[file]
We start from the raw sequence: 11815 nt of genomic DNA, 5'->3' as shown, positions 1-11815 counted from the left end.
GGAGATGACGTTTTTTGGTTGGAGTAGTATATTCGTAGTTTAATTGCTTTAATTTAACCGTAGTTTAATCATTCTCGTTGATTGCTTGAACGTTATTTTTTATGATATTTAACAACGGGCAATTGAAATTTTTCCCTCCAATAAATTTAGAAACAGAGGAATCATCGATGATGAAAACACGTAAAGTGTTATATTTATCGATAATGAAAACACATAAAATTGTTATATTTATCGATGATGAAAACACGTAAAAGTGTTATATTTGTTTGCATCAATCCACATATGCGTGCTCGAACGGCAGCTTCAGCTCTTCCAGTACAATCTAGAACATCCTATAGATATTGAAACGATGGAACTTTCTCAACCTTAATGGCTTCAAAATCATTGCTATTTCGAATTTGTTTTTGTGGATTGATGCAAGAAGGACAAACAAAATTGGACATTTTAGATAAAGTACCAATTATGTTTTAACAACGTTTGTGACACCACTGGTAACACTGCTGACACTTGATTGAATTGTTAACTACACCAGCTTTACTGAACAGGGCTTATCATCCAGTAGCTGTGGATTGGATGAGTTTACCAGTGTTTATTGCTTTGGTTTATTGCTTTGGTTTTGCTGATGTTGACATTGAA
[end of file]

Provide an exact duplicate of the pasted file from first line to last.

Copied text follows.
We start from the raw sequence: 11815 nt of genomic DNA, 5'->3' as shown, positions 1-11815 counted from the left end.
GGAGATGACGTTTTTTGGTTGGAGTAGTATATTCGTAGTTTAATTGCTTTAATTTAACCGTAGTTTAATCATTCTCGTTGATTGCTTGAACGTTATTTTTTATGATATTTAACAACGGGCAATTGAAATTTTTCCCTCCAATAAATTTAGAAACAGAGGAATCATCGATGATGAAAACACGTAAAGTGTTATATTTATCGATAATGAAAACACATAAAATTGTTATATTTATCGATGATGAAAACACGTAAAAGTGTTATATTTGTTTGCATCAATCCACATATGCGTGCTCGAACGGCAGCTTCAGCTCTTCCAGTACAATCTAGAACATCCTATAGATATTGAAACGATGGAACTTTCTCAACCTTAATGGCTTCAAAATCATTGCTATTTCGAATTTGTTTTTGTGGATTGATGCAAGAAGGACAAACAAAATTGGACATTTTAGATAAAGTACCAATTATGTTTTAACAACGTTTGTGACACCACTGGTAACACTGCTGACACTTGATTGAATTGTTAACTACACCAGCTTTACTGAACAGGGCTTATCATCCAGTAGCTGTGGATTGGATGAGTTTACCAGTGTTTATTGCTTTGGTTTATTGCTTTGGTTTTGCTGATGTTGACATTGAA